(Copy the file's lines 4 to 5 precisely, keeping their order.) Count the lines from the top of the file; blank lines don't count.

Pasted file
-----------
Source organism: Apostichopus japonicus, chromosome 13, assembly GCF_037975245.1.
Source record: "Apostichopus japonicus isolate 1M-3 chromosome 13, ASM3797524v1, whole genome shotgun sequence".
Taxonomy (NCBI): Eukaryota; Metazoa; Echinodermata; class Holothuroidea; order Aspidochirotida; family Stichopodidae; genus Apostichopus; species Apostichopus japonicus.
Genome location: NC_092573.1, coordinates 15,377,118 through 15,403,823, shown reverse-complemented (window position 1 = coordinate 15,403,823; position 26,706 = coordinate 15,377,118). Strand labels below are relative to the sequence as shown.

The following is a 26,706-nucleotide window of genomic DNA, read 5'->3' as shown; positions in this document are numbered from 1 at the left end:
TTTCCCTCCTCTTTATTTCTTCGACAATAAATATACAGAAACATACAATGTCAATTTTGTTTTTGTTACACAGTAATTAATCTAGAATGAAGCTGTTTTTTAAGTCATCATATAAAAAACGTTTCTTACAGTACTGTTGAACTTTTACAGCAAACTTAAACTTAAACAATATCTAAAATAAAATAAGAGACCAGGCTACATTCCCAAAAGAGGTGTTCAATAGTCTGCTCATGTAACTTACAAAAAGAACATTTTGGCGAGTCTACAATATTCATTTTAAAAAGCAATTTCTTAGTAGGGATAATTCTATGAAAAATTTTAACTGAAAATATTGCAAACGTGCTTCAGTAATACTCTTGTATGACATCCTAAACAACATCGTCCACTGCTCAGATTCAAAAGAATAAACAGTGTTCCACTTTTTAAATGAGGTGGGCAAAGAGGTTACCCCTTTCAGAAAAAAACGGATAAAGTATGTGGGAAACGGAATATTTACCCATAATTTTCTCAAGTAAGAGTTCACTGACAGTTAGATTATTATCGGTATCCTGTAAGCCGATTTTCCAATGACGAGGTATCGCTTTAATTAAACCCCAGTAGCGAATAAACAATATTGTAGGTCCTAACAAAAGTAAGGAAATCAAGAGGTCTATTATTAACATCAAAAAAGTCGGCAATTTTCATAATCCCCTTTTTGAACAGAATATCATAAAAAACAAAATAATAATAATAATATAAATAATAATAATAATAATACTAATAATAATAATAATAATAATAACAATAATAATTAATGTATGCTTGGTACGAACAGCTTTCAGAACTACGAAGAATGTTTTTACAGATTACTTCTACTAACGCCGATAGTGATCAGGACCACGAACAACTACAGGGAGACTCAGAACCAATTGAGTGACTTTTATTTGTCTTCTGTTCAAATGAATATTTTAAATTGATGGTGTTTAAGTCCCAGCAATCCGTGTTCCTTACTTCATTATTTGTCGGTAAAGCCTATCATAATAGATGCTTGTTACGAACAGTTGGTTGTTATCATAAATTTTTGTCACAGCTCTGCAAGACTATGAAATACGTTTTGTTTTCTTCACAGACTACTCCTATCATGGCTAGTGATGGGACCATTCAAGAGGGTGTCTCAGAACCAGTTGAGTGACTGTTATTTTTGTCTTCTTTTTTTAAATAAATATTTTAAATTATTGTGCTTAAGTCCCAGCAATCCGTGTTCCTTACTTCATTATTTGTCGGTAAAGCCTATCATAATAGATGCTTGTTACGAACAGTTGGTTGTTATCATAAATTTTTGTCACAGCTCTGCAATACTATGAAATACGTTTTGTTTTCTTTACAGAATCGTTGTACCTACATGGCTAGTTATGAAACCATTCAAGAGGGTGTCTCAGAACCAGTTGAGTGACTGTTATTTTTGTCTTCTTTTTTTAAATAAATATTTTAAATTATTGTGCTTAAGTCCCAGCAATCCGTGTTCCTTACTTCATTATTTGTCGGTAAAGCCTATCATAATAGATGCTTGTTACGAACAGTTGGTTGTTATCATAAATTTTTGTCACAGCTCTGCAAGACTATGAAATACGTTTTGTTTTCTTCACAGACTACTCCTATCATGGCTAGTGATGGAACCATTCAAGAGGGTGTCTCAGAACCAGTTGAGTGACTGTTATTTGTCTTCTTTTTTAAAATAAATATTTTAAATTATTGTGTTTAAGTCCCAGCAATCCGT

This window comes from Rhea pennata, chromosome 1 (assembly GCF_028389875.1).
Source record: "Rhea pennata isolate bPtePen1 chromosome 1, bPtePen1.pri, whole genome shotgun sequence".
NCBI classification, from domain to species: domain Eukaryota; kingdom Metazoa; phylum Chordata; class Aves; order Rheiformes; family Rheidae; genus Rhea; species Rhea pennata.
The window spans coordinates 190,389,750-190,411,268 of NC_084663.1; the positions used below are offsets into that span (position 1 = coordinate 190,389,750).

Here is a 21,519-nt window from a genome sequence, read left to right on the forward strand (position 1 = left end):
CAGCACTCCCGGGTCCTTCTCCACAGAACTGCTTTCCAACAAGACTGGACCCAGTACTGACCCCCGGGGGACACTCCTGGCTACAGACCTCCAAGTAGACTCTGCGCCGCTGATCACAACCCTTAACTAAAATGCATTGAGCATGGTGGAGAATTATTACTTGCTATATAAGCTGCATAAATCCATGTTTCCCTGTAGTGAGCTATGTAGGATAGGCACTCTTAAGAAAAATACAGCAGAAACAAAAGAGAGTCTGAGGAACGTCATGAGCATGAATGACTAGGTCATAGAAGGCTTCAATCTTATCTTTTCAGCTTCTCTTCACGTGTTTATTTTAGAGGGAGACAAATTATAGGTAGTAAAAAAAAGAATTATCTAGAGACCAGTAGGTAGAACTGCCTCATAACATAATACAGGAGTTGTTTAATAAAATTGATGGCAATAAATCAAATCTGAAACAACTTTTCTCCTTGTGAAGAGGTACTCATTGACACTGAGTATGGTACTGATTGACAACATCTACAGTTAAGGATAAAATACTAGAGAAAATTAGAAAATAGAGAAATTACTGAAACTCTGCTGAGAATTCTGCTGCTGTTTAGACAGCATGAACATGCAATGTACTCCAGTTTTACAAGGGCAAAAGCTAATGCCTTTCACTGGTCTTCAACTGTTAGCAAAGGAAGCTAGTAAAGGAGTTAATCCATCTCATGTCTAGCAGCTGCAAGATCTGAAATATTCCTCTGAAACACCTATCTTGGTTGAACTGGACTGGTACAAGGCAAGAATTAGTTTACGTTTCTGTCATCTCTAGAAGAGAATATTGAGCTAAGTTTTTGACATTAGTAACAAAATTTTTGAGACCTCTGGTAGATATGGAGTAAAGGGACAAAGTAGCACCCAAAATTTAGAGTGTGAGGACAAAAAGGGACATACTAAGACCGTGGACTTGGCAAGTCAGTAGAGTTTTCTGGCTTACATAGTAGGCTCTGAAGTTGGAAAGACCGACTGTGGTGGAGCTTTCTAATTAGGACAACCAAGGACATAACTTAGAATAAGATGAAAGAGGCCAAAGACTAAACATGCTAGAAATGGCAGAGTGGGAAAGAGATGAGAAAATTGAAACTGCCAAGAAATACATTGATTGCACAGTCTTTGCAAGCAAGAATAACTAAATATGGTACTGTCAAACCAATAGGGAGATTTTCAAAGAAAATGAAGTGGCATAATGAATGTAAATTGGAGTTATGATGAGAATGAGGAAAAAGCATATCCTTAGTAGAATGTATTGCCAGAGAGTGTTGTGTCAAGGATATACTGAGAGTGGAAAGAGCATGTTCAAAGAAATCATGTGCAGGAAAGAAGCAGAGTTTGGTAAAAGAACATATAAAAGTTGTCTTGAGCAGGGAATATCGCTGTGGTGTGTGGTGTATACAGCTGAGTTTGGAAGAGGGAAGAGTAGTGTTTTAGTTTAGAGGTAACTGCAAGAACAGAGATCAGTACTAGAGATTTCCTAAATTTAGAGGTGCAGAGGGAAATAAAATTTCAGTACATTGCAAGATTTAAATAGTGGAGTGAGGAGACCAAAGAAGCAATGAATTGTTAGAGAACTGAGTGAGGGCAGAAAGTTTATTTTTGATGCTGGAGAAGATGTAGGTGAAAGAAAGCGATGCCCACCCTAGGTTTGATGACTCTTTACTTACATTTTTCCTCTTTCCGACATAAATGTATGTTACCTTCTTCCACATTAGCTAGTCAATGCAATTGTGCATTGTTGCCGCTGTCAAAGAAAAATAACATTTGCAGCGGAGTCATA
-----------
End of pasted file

Genome location: NC_092573.1, coordinates 15,377,118 through 15,403,823, shown reverse-complemented (window position 1 = coordinate 15,403,823; position 26,706 = coordinate 15,377,118). Strand labels below are relative to the sequence as shown.

The following is a 26,706-nucleotide window of genomic DNA, read 5'->3' as shown; positions in this document are numbered from 1 at the left end: